Bethel Live – Here Is Love
If you lead worship, you’ve probably heard of Bethel Live (or Jesus Culture, a youth ministry offshoot of the church.) Songs from both groups are quickly becoming standards within the modern-day worship catalog.

So far, I haven’t been a huge fan of their records, but a couple of friends recommended this one, so I figured I’d give it a shot. From the very start, I noticed a couple of things. First off, this record is much more simple than previous works. The previous album felt much more “produced” – multiple tracked guitars, auxiliary instruments, more complicated arrangements. Secondly, there seem to be more covers on this song. Even at first glance, I realized that there were quite a few songs I had heard before.

Here are my thoughts on the record as a resource for the place I serve.

MY SOUL SINGS – Have to admit, I was kinda’ impressed that a live worship record started with a relatively slow tune. This is a pretty simple “love song” to Jesus, but a good melody and some nice band work. The players on this record are great at laying back and keeping things simple. There are definitely hooks, but no one on the band is trying too hard to be prominent. The only challenge of this song is Brian Johnson’s amazing range – don’t know how many male worship leaders could carry the low verses and high choruses. But this could be adjusted by spreading out the parts to other singers.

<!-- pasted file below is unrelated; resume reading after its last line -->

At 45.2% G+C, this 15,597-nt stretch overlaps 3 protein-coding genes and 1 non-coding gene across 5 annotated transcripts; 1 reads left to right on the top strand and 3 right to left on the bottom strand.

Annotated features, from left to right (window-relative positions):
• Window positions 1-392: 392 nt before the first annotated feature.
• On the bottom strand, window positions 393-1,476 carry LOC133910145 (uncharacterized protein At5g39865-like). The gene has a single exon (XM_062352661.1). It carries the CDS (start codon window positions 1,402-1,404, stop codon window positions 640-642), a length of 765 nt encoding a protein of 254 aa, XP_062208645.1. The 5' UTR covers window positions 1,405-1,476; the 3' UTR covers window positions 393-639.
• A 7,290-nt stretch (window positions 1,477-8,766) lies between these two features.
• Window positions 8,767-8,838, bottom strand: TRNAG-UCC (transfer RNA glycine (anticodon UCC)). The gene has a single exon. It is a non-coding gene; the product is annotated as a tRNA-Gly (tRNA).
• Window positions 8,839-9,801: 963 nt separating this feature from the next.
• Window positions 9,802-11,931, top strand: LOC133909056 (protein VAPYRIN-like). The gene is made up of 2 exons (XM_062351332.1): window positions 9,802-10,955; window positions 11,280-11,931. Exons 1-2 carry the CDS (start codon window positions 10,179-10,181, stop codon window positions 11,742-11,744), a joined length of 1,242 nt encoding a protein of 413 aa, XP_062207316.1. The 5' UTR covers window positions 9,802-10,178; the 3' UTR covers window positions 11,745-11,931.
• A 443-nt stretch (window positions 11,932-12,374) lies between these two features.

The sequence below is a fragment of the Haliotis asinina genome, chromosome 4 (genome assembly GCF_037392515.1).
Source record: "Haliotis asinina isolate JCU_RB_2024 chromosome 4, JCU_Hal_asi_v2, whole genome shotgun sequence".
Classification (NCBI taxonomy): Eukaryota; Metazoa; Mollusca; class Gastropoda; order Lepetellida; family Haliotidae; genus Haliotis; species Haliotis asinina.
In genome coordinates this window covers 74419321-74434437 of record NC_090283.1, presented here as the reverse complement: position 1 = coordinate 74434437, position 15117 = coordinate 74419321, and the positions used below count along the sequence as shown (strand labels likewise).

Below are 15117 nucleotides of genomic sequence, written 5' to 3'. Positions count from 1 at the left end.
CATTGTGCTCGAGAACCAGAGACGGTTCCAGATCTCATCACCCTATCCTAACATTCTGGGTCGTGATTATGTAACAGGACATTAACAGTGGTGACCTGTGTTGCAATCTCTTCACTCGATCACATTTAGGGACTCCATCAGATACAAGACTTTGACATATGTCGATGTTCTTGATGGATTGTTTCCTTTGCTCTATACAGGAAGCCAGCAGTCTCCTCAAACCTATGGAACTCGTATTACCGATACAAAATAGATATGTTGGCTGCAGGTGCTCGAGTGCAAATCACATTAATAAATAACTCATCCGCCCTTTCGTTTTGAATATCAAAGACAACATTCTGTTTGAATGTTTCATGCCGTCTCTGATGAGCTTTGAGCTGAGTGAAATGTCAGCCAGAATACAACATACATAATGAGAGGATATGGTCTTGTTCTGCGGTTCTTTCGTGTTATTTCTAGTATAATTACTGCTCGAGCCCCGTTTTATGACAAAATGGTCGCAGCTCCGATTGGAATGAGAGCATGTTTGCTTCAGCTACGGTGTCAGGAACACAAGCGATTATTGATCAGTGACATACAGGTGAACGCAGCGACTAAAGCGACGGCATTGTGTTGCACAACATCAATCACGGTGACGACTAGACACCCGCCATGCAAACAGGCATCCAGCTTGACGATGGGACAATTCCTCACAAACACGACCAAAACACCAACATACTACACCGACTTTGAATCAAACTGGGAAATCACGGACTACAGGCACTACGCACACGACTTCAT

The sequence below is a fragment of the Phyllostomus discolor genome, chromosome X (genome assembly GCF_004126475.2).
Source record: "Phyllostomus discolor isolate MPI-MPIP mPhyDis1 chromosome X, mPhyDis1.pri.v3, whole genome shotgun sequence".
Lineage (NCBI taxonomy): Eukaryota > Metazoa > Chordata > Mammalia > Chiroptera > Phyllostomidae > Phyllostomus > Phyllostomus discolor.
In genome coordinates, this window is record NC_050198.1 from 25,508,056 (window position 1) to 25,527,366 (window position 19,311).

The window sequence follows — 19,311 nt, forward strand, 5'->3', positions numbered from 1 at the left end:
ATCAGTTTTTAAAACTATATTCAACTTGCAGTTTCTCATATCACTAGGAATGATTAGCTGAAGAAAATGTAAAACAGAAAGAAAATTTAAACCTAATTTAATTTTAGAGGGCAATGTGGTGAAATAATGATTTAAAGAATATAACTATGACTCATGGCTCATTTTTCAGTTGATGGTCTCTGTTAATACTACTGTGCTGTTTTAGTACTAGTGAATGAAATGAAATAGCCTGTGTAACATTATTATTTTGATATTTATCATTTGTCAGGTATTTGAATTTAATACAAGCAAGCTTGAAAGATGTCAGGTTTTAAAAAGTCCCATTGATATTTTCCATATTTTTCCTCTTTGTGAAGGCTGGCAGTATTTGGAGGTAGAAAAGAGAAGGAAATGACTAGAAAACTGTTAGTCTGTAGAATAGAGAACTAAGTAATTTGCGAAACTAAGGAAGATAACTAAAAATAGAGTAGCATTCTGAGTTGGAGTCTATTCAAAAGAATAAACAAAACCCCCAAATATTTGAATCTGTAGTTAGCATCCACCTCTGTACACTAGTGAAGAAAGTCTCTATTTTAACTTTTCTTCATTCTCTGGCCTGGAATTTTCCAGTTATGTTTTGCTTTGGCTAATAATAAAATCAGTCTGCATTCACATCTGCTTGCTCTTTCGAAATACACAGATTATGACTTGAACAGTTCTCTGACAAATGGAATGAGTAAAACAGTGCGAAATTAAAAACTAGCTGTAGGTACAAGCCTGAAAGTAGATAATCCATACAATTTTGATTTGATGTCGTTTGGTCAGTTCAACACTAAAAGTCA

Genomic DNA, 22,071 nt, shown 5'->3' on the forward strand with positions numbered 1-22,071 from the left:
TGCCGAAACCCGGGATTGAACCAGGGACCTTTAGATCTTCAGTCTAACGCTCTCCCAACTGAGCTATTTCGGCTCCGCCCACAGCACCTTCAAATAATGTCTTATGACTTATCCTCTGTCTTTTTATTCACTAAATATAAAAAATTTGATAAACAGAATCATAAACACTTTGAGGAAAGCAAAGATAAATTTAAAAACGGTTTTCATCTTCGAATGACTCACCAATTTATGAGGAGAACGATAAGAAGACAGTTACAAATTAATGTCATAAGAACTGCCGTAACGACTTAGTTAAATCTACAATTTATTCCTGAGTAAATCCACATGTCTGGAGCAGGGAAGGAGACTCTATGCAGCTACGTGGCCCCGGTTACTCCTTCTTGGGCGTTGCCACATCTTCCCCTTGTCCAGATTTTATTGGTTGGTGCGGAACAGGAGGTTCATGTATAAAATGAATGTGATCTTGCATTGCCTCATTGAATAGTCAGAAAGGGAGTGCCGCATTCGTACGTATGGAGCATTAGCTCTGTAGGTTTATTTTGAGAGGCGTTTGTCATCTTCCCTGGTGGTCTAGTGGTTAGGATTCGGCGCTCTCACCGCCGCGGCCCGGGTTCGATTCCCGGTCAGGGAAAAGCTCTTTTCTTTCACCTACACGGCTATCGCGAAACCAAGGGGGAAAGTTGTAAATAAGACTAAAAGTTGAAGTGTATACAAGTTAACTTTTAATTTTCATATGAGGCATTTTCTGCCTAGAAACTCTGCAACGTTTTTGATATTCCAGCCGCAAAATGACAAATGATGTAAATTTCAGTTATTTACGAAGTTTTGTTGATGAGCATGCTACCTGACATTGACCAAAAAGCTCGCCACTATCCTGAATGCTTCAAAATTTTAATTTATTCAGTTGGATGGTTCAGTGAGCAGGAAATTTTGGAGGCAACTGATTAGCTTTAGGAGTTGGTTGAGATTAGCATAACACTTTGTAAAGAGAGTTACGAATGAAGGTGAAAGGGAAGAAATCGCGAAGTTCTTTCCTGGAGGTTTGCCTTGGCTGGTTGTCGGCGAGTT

I FOUND A LOVE – My favorite track on the record. This Ben Cantelon song has always been a favorite of mine. Again, the band pulls off a lot of sound and power without overplaying their parts – a good example for all of us! There’s an extended “spontaneous” ending that’s nice, but I don’t know that an ending like that is best for my place. I’m also so weirded out by Jenn Johnson’s “ya ya ya.”

We’ve talked a bit about Kim Walker’s constant laughter in Jesus Culture tunes and apparently Jenn Johnson has a similar vocal affectation when she sings. It’s not as distracting when sung, but this tune features her talk/singing it during the song breakdown. Yes, it’s confusing and distracting, but I’m more frustrated for this reason: there are tons of worship leaders – many of them in formative, learning stages – who are listening to this record and I’m not sure these sort of gibberish phrases help the young worship leaders. I’m afraid this sort of thing continues to promote the idea that the most important aspect of leading worship is getting up there and doing whatever YOU want/feel/like. Which is just untrue.